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Posted 28 Sep 2006

Scripting .NET applications with VBScript

, 11 Apr 2007
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Allows the use of user supplied or other external VBScript in an application.


mScript is a .NET class that allows you to dynamically script portions of your code using VBScript. You can pass multiple variables to your script, do any necessary processing, and return multiple variables from the script.

Using mScriptable

After adding a reference to the mScriptable.dll assembly, you can use/import the namespace:

using mScriptable;

You can then begin by creating an instance of the mScript class found in the mScriptable namespace.

mScript script = new mScript()

Next, you need to supply the variables your script will need access to.

script.addScriptInput("foo", "Hello");
script.addScriptInput("bar", "World");
script.addScriptInput("x", 100);
script.addScriptInput("y", 13);

And also assign your script code to the script object.

string myScriptCode = "...";

Your script code must be valid VBScript. Any error in the script will be caught by the Windows Scripting Host and not the control. Currently, the return value from the Windows Scripting Host process is not being monitored to determine if a script completed successfully, so it's important to catch your own errors. Your VBScript can retrieve the values supplied to it using either a provided inpVal(varName) function, or an abbreviated wrapper function iv(varName). Values can be returned to the .NET caller using a provided return varName, varVal subroutine. A sample script might look like the following:

foo = iv("foo")
bar = iv("bar")
helloWorld = foo & " " & bar & "!"
return "hwString", helloWorld

x = iv("x")
y = iv("y")

calc1 = x * y
return "calc1", calc1

if y = 0 then
  MsgBox "Zero divide attempted!"
  calc2 = 0
  calc2 = x / y
end if

return "calc2", calc2

You can execute your script code using the runScript() method of the mScript object. This method will return a Hashtable containing all of your script's return values.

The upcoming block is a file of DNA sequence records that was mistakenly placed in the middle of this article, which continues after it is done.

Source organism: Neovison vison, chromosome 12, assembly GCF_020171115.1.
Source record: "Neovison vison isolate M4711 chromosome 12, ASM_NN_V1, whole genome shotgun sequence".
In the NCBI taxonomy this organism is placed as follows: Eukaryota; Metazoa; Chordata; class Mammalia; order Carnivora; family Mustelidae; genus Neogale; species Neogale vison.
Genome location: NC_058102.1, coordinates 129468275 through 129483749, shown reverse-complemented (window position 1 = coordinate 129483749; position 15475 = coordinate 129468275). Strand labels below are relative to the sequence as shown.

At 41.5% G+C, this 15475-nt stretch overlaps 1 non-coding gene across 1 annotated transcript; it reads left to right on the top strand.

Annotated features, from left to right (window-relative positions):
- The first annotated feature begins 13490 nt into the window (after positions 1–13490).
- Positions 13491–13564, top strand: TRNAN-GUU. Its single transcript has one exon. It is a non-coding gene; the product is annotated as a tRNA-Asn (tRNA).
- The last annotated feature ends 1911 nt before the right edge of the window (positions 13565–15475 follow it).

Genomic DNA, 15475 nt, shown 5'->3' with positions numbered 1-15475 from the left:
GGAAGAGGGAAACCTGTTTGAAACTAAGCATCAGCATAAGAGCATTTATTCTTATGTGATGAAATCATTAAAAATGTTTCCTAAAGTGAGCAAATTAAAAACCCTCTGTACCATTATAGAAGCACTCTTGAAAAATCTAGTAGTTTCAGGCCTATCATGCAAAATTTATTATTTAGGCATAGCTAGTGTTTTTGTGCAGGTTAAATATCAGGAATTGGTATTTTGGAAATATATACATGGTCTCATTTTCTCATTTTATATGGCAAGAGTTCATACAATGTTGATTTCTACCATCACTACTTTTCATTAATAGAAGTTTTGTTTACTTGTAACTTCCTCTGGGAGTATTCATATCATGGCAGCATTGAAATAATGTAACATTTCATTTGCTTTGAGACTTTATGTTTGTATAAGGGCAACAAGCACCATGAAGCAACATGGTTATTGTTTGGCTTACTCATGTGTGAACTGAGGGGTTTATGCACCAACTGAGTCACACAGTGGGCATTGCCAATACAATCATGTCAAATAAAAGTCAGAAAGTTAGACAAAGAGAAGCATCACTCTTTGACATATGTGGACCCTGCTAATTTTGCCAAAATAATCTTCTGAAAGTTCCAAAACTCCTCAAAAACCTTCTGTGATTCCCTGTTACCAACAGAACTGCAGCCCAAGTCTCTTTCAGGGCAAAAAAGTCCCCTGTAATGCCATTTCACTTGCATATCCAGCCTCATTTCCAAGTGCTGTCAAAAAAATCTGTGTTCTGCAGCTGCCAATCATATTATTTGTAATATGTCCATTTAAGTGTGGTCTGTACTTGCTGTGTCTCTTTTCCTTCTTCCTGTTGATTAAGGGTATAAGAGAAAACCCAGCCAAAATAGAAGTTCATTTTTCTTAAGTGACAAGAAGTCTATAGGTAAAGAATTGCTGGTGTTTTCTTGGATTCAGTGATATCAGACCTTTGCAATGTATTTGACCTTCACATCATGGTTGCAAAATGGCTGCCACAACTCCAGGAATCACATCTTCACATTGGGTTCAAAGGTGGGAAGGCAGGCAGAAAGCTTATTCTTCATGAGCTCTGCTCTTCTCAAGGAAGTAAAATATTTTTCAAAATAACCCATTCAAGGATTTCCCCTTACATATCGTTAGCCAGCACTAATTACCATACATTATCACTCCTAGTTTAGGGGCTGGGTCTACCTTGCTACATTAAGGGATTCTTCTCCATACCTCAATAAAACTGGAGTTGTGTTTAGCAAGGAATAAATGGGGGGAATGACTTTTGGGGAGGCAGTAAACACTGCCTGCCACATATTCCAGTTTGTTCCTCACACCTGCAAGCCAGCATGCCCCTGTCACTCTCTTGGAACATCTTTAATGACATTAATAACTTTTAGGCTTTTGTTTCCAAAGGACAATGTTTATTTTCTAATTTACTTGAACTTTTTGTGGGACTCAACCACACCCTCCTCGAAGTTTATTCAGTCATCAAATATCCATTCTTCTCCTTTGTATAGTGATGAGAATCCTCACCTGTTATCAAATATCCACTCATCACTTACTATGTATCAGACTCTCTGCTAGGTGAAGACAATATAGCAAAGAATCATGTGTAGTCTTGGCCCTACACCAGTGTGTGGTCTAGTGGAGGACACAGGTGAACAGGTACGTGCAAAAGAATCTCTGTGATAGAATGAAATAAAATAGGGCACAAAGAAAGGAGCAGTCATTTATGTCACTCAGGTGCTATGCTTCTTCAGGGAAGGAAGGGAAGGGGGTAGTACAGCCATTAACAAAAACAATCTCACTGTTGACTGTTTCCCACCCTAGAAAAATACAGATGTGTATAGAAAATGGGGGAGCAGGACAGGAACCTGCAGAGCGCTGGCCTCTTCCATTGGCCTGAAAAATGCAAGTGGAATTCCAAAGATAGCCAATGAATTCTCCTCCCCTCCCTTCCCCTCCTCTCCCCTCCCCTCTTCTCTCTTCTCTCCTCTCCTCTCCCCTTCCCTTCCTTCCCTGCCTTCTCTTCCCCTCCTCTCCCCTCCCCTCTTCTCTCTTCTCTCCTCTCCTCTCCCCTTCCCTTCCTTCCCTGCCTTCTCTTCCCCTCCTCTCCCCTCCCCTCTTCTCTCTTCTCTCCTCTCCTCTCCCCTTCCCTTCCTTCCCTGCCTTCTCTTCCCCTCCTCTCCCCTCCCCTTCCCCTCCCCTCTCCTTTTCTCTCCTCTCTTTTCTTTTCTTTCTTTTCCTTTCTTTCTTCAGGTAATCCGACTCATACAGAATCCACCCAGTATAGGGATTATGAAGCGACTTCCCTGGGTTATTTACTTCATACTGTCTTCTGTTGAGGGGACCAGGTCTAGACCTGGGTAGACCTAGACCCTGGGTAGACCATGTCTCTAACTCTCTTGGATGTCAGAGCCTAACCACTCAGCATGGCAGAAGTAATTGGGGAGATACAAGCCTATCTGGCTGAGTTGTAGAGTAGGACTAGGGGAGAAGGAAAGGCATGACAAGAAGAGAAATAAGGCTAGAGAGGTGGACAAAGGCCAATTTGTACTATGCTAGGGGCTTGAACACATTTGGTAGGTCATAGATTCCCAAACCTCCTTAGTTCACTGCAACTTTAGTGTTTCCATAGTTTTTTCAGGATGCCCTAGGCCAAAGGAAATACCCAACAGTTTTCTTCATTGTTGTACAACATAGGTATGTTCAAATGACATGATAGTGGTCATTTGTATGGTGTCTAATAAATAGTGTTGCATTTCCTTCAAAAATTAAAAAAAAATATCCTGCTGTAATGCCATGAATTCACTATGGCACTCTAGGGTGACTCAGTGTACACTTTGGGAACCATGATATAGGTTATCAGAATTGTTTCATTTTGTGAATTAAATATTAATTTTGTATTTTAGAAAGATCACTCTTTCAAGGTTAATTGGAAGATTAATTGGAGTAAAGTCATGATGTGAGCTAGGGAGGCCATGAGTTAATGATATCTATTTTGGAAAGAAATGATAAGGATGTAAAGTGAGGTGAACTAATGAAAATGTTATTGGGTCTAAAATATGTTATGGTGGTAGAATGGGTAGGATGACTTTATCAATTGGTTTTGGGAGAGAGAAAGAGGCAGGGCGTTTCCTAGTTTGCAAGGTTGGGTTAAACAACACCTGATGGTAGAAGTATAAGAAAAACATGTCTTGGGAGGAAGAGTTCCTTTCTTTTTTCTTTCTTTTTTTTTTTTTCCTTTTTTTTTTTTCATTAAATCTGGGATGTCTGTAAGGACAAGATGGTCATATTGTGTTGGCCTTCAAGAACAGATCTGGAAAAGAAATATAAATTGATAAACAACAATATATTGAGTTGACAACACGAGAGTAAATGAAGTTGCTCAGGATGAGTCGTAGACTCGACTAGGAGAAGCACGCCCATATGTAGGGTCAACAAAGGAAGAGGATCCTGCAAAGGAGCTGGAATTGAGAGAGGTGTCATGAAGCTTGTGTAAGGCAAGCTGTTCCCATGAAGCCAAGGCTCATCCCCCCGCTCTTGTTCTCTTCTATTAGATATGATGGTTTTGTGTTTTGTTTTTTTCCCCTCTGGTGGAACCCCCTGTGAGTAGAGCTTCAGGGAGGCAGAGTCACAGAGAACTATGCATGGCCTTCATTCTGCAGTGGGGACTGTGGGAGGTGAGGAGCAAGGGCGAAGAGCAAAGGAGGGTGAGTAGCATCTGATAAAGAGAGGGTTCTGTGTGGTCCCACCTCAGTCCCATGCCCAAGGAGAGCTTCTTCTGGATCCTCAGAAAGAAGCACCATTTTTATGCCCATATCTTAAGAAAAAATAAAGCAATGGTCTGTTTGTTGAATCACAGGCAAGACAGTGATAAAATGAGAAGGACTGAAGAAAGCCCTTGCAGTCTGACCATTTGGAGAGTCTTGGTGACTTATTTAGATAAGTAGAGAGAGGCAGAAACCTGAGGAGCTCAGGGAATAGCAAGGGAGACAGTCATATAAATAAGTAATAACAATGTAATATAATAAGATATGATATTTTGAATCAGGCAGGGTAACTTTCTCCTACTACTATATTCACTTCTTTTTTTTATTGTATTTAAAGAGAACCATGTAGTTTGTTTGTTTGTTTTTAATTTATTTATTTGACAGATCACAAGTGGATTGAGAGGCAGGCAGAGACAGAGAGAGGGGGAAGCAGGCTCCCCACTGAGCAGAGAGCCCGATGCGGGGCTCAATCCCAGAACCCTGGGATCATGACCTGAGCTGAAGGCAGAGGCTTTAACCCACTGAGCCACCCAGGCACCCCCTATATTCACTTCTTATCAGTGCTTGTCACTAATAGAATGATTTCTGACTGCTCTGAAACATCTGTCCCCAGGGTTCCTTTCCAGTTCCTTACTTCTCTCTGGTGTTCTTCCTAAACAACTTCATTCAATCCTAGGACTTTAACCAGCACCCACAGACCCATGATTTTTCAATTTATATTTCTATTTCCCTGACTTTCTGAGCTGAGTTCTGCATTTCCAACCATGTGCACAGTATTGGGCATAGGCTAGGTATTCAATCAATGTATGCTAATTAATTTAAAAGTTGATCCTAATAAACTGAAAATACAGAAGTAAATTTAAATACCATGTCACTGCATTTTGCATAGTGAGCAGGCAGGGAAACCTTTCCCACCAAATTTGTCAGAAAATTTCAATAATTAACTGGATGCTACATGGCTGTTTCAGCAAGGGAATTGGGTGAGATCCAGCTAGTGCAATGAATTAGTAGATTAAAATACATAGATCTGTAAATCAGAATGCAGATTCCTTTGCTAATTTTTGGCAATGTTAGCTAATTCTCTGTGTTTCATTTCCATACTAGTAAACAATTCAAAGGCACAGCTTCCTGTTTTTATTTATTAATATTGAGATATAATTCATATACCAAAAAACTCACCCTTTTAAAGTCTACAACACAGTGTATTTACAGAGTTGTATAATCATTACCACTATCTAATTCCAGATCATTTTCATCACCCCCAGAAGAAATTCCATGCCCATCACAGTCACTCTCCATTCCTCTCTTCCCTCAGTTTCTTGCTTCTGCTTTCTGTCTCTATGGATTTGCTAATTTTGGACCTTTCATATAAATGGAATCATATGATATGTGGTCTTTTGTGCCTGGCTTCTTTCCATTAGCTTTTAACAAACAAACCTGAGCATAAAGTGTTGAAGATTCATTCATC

Hashtable rValues = script.runScript();

Upon completion of the script, the runScript() method will return a Hashtable containing the script's return values. In the case of our example, your Hashtable would have the following:

Hash Key
(Variable Name)
Hash Value
(Variable Value)
hwStringHello World!

Back in your .NET application, you can then retrieve these values using the Hashtable.

string returned = "";
foreach (string rVar in rValues.Keys) {
  returned += rVar + " = " + rValues[rVar] + "\r\n";

That's pretty much all there is to it. The supplied demo project shows a working example of the class in use, allowing you to supply the inputs, modify the VBScript, execute, and then view the outputs.

How it works

mScriptable relies on the Windows Scripting Host for its VBScript functionality. As such, with each call to runScript(), you incur the overhead of starting a Windows Scripting Host process. The communication between the .NET component and the scripting host is fairly crude, but workable. For each run, a new file (called [timestamp].vbs) is created. This file includes your provided code as well as some header code that provides the basic variable value retrieval and value return functionality as well as file I/O. Each call your script makes to the return subroutine spools a tab delimited name/value pair out to another file called [timestamp].txt. When the script exits, the .NET module reads the values from this file and makes them available in a Hashtable. After the script completes and the values are retrieved, both the .vbs and .txt files are removed.